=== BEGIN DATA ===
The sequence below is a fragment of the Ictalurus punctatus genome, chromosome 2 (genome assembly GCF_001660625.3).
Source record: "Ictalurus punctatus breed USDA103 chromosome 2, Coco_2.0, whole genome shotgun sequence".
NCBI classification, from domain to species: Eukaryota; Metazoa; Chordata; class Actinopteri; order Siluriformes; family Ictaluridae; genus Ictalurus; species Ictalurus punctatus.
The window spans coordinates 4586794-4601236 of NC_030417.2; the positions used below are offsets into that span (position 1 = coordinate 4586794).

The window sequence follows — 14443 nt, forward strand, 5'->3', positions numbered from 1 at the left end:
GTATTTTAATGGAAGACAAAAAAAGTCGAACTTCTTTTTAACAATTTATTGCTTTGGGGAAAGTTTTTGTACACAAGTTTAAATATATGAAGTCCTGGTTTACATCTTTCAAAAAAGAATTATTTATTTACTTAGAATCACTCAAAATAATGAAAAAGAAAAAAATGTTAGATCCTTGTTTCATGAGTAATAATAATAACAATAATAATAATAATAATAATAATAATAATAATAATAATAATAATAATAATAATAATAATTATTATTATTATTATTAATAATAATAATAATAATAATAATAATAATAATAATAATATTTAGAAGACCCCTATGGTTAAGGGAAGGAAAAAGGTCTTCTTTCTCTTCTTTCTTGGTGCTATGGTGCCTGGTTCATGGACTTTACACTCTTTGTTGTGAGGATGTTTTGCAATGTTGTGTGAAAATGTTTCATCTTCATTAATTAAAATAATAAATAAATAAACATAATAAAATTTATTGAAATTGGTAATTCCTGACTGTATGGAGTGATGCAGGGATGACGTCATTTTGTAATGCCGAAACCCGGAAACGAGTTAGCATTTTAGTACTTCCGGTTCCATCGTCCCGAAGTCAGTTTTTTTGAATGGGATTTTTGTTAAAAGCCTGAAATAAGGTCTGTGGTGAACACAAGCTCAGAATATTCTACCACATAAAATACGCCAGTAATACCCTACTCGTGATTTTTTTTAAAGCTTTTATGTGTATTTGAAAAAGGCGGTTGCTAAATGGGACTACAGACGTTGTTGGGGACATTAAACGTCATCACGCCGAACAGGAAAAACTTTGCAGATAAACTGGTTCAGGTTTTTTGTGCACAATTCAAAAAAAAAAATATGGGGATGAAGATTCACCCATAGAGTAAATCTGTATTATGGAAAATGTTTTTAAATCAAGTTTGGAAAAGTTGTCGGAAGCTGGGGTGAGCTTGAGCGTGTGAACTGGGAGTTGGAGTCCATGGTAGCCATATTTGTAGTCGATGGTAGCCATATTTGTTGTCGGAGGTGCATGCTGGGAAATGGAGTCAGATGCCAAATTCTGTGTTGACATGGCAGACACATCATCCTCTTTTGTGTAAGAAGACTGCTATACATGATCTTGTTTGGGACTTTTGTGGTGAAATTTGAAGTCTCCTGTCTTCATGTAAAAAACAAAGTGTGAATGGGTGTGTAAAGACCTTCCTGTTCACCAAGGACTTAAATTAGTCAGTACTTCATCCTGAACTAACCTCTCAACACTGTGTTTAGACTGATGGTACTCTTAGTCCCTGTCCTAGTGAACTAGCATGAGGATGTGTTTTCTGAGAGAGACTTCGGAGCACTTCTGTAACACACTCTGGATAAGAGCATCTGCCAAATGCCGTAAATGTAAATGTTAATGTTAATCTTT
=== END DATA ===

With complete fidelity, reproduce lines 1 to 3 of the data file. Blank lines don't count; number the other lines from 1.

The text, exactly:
The sequence below is a fragment of the Ictalurus punctatus genome, chromosome 2 (genome assembly GCF_001660625.3).
Source record: "Ictalurus punctatus breed USDA103 chromosome 2, Coco_2.0, whole genome shotgun sequence".
NCBI classification, from domain to species: Eukaryota; Metazoa; Chordata; class Actinopteri; order Siluriformes; family Ictaluridae; genus Ictalurus; species Ictalurus punctatus.